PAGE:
Privacy and Architecture
Coffee yesterday evening with Kevin Bankston, an EFF lawyer, who was kind enough to brief me on Lessig and some current cases he's been working on. Kevin asked me for some books to read on the history of privacy, and I've decided to post the reply.
The best article remains the one that started me thinking, one in the annals of the american association of geographers by Michael Curry, a UCLA professor. He writes about property law and space in common law history, the protection of houses, churches, and hospitals in particular.
The most brilliant book I've ever read on privacy and the use of space: Paul Carter's Repressed Spaces. A haunting, beautiful, deep book, much about how urban planners think and how artists and philosophers handled space in the early 20th century, as we started to think of ourselves as Freudian creatures.
I'm looking at my bookshelf -- there are a lot of titles that were halfway useful but didn't make me reconsider the nature of the beast entirely. Miles Ogborn's Spaces of Modernity is a study of 18th c London that typifies the straight-out-of-foucualt school. Sisella Bok's Secrets is more interesting for the uses of privacy (it's also older). Two books that are really good on historical reasons to contain information (bnut have nothing to do with buildings) are Roy Porter's Trust in Numbers and David Vincent's Culture of Secrecy.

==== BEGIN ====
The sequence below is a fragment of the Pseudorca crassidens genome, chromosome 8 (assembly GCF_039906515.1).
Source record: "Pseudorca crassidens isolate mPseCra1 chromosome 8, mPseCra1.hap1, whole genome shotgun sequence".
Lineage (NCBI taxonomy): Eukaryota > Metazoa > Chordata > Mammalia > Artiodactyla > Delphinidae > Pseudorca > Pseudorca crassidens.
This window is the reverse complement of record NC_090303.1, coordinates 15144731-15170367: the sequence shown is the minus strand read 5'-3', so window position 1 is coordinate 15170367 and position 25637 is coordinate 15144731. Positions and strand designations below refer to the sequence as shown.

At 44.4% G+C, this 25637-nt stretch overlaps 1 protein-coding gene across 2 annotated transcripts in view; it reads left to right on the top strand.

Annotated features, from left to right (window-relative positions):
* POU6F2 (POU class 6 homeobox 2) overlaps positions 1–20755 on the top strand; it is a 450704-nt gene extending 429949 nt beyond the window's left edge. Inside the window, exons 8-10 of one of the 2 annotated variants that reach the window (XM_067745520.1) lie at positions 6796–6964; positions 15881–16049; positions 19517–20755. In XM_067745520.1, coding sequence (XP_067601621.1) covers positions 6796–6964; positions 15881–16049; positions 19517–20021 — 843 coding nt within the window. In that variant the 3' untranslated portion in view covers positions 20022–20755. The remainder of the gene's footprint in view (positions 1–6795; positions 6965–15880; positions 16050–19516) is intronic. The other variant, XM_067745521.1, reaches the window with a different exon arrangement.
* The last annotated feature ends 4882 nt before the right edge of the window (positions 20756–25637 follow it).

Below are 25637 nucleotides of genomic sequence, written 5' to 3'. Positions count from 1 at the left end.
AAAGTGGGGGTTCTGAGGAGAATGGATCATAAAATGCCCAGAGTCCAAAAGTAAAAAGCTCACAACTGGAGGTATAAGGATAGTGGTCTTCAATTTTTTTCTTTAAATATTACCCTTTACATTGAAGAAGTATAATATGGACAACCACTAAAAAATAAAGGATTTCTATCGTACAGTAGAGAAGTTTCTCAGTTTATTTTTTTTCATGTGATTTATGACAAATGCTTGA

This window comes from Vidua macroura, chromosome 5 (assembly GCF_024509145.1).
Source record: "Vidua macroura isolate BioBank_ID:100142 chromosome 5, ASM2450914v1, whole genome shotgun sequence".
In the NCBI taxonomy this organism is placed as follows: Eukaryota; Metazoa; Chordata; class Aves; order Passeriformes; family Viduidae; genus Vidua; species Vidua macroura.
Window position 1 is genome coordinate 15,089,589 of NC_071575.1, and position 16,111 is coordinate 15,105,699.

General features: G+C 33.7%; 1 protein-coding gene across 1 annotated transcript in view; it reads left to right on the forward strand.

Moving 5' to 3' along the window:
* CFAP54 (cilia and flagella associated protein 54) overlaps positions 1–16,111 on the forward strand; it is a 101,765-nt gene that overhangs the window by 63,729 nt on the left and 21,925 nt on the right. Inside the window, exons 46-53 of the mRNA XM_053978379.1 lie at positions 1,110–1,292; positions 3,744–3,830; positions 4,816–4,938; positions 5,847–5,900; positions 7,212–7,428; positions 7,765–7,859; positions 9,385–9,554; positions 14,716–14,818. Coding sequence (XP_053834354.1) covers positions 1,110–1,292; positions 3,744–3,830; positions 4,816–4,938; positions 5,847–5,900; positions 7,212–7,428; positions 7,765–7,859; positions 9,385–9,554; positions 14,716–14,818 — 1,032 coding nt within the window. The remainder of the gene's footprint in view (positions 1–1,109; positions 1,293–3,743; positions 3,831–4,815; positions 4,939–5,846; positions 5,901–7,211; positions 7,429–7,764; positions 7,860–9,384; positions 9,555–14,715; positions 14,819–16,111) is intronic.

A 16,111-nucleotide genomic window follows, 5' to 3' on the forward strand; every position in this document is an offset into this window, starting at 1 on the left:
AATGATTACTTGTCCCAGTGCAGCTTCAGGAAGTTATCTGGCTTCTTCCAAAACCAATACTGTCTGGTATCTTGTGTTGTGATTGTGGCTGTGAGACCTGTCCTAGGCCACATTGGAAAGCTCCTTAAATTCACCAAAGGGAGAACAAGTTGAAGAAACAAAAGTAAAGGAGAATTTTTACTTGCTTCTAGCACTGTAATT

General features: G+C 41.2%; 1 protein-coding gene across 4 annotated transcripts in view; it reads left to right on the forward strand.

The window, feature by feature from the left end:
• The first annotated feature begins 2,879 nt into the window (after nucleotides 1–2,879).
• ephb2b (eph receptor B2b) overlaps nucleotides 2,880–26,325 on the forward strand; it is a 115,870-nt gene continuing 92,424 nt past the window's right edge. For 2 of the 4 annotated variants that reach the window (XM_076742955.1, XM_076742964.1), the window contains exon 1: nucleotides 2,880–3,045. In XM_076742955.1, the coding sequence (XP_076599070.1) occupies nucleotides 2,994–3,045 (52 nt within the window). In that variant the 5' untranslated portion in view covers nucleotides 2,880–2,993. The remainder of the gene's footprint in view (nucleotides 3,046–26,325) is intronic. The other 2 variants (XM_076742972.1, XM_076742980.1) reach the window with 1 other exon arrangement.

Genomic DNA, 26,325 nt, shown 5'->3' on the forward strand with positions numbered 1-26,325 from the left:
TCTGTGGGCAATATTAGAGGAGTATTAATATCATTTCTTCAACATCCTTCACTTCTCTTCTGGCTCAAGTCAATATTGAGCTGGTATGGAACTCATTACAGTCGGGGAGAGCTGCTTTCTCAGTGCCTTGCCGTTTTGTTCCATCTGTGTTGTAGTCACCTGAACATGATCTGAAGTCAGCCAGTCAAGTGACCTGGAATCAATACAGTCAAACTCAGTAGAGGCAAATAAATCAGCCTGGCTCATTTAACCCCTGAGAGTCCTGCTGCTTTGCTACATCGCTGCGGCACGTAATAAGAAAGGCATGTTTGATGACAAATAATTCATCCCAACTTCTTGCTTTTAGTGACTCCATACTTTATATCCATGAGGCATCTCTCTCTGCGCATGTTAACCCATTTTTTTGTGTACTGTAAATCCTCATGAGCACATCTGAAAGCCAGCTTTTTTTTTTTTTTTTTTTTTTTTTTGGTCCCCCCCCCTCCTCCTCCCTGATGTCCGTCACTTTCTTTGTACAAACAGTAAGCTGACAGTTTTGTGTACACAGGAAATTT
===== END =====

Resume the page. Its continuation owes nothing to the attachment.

When I was working on the topic, I guess I ended up writing a series of articles about class interaction and buildings -- when the elite ran away and started building pleasure palaces on the rhine valley; when the middle class started feeling like they needed to curtain in their coffee house booths -- it all has to do with rising levels of class conflict on the public street. which is one reason i'm now writing about the roads, and how they change the dynamics inside a town when they arrive: they necessarily make public and noticeable the kinds of social tensions brought in by changes in information flow and hierarchy.